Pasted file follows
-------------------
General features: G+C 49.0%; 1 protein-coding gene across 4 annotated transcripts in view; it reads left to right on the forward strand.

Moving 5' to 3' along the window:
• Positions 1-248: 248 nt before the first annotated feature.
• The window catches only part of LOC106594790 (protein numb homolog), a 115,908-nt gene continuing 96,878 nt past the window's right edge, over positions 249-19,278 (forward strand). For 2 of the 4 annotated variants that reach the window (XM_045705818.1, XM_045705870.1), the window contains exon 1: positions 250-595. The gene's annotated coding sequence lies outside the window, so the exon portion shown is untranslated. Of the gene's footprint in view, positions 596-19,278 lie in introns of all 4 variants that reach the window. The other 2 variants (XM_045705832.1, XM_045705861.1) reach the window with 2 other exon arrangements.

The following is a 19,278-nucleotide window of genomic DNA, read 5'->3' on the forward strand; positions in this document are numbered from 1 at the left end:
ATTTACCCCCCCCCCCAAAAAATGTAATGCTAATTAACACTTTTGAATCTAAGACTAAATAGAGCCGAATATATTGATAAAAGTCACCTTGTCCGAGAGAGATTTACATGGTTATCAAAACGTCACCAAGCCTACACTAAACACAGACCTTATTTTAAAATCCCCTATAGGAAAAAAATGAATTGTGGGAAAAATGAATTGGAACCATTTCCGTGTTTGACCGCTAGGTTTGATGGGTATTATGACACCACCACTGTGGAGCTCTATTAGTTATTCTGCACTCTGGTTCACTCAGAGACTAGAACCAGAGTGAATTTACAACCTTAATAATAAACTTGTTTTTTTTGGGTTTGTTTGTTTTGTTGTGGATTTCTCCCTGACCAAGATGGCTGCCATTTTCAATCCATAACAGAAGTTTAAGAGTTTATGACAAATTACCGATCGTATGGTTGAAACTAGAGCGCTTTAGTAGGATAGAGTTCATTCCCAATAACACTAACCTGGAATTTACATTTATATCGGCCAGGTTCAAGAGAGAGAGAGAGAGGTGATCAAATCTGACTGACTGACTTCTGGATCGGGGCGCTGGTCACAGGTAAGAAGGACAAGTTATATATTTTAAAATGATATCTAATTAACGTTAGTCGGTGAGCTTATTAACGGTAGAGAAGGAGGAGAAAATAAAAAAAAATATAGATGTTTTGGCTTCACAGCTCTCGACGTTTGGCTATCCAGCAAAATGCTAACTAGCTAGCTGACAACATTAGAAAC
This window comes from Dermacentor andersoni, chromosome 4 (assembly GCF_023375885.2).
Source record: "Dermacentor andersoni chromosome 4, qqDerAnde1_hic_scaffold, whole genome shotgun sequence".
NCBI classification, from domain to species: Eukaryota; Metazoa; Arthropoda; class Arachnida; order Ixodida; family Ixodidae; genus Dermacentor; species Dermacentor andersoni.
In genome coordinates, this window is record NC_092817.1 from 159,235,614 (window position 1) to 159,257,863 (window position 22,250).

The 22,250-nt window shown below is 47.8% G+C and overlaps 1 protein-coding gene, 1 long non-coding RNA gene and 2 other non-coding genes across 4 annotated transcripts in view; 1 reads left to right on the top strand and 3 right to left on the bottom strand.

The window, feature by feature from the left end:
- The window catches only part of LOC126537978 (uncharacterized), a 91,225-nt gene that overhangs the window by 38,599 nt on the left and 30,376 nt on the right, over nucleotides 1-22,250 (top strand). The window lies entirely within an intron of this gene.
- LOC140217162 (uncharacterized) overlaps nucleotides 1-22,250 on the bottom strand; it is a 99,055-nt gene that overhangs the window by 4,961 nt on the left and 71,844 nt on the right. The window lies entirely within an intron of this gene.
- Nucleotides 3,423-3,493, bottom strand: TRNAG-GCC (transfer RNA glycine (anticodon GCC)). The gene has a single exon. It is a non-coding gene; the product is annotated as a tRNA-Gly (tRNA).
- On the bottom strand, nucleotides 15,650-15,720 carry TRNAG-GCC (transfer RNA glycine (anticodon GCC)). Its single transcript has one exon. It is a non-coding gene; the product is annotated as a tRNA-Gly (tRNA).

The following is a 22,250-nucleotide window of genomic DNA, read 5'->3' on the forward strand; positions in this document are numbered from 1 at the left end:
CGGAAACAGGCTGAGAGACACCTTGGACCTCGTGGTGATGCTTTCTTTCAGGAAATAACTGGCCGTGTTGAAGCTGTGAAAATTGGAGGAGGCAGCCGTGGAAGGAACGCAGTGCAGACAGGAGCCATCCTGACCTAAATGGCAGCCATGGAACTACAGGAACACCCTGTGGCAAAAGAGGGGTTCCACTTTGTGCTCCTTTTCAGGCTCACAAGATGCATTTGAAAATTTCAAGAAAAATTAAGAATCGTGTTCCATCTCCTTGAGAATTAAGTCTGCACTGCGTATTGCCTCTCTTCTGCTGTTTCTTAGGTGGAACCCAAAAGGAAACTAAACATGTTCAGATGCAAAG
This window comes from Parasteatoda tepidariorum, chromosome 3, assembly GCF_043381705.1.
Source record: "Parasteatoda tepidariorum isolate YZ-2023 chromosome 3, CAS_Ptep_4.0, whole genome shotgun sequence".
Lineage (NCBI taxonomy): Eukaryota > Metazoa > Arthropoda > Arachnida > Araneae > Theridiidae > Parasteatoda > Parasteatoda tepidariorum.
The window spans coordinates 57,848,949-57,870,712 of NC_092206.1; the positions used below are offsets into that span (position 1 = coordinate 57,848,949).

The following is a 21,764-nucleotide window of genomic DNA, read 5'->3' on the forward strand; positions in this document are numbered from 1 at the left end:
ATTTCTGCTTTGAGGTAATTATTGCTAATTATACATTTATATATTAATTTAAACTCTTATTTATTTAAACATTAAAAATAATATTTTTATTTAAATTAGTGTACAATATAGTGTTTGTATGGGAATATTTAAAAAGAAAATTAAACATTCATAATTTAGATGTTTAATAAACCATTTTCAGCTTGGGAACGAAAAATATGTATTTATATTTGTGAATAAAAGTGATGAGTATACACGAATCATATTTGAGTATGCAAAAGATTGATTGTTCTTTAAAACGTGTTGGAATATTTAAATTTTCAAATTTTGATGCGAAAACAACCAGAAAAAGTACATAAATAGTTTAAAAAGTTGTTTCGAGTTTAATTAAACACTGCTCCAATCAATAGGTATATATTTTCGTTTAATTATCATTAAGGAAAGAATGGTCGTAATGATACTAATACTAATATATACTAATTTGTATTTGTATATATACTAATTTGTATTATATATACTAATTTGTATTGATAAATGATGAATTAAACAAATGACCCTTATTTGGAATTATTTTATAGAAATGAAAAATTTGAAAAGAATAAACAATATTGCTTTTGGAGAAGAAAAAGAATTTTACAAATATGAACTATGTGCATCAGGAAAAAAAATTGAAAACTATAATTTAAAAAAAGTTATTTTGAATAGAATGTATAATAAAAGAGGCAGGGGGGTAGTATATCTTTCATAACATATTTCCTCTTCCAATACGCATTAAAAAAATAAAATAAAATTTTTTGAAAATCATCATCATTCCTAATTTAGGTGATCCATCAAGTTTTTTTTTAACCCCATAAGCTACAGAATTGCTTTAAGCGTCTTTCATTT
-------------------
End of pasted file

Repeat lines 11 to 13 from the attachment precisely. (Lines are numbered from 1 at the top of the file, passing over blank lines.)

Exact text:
The 22,250-nt window shown below is 47.8% G+C and overlaps 1 protein-coding gene, 1 long non-coding RNA gene and 2 other non-coding genes across 4 annotated transcripts in view; 1 reads left to right on the top strand and 3 right to left on the bottom strand.

The window, feature by feature from the left end:
- The window catches only part of LOC126537978 (uncharacterized), a 91,225-nt gene that overhangs the window by 38,599 nt on the left and 30,376 nt on the right, over nucleotides 1-22,250 (top strand). The window lies entirely within an intron of this gene.